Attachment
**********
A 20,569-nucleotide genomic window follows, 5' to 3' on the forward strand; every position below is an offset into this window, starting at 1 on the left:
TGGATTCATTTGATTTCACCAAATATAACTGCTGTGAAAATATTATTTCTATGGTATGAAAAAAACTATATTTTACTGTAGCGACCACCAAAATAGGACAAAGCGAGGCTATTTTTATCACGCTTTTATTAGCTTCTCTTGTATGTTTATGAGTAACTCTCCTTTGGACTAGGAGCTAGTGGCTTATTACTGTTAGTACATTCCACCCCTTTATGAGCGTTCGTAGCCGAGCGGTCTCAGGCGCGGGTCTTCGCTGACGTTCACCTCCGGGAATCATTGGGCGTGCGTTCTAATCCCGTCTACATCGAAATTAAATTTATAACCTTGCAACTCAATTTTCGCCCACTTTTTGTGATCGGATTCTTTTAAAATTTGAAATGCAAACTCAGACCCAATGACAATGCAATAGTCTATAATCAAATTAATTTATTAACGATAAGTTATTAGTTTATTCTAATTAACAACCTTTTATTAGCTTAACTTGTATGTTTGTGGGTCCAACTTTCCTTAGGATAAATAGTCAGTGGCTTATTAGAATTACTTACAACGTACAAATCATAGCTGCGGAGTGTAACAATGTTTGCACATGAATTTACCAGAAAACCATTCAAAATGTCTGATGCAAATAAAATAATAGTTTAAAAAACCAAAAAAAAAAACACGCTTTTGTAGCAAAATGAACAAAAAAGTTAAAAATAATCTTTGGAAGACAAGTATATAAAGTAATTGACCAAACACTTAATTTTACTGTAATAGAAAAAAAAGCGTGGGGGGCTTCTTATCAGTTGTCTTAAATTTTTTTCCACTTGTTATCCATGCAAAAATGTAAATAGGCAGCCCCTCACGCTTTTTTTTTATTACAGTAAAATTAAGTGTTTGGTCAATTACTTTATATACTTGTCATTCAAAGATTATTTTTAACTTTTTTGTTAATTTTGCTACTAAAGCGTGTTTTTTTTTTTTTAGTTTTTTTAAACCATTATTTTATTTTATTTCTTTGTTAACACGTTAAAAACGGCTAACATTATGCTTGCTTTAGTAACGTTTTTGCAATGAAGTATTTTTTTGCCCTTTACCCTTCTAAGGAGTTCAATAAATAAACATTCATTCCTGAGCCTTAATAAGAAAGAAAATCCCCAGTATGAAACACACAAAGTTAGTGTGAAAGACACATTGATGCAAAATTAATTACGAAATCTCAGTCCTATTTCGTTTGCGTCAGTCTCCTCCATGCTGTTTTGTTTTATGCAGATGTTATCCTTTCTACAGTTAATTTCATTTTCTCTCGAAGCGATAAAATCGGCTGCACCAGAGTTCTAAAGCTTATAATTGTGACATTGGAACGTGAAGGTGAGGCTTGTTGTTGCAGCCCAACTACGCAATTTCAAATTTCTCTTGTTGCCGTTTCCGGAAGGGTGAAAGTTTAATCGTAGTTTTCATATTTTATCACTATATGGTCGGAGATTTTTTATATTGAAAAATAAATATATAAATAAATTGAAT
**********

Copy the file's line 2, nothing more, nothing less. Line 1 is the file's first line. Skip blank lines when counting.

TGGATTCATTTGATTTCACCAAATATAACTGCTGTGAAAATATTATTTCTATGGTATGAAAAAAACTATATTTTACTGTAGCGACCACCAAAATAGGACAAAGCGAGGCTATTTTTATCACGCTTTTATTAGCTTCTCTTGTATGTTTATGAGTAACTCTCCTTTGGACTAGGAGCTAGTGGCTTATTACTGTTAGTACATTCCACCCCTTTATGAGCGTTCGTAGCCGAGCGGTCTCAGGCGCGGGTCTTCGCTGACGTTCACCTCCGGGAATCATTGGGCGTGCGTTCTAATCCCGTCTACATCGAAATTAAATTTATAACCTTGCAACTCAATTTTCGCCCACTTTTTGTGATCGGATTCTTTTAAAATTTGAAATGCAAACTCAGACCCAATGACAATGCAATAGTCTATAATCAAATTAATTTATTAACGATAAGTTATTAGTTTATTCTAATTAACAACCTTTTATTAGCTTAACTTGTATGTTTGTGGGTCCAACTTTCCTTAGGATAAATAGTCAGTGGCTTATTAGAATTACTTACAACGTACAAATCATAGCTGCGGAGTGTAACAATGTTTGCACATGAATTTACCAGAAAACCATTCAAAATGTCTGATGCAAATAAAATAATAGTTTAAAAAACCAAAAAAAAAAACACGCTTTTGTAGCAAAATGAACAAAAAAGTTAAAAATAATCTTTGGAAGACAAGTATATAAAGTAATTGACCAAACACTTAATTTTACTGTAATAGAAAAAAAAGCGTGGGGGGCTTCTTATCAGTTGTCTTAAATTTTTTTCCACTTGTTATCCATGCAAAAATGTAAATAGGCAGCCCCTCACGCTTTTTTTTTATTACAGTAAAATTAAGTGTTTGGTCAATTACTTTATATACTTGTCATTCAAAGATTATTTTTAACTTTTTTGTTAATTTTGCTACTAAAGCGTGTTTTTTTTTTTTTAGTTTTTTTAAACCATTATTTTATTTTATTTCTTTGTTAACACGTTAAAAACGGCTAACATTATGCTTGCTTTAGTAACGTTTTTGCAATGAAGTATTTTTTTGCCCTTTACCCTTCTAAGGAGTTCAATAAATAAACATTCATTCCTGAGCCTTAATAAGAAAGAAAATCCCCAGTATGAAACACACAAAGTTAGTGTGAAAGACACATTGATGCAAAATTAATTACGAAATCTCAGTCCTATTTCGTTTGCGTCAGTCTCCTCCATGCTGTTTTGTTTTATGCAGATGTTATCCTTTCTACAGTTAATTTCATTTTCTCTCGAAGCGATAAAATCGGCTGCACCAGAGTTCTAAAGCTTATAATTGTGACATTGGAACGTGAAGGTGAGGCTTGTTGTTGCAGCCCAACTACGCAATTTCAAATTTCTCTTGTTGCCGTTTCCGGAAGGGTGAAAGTTTAATCGTAGTTTTCATATTTTATCACTATATGGTCGGAGATTTTTTATATTGAAAAATAAATATATAAATAAATTGAAT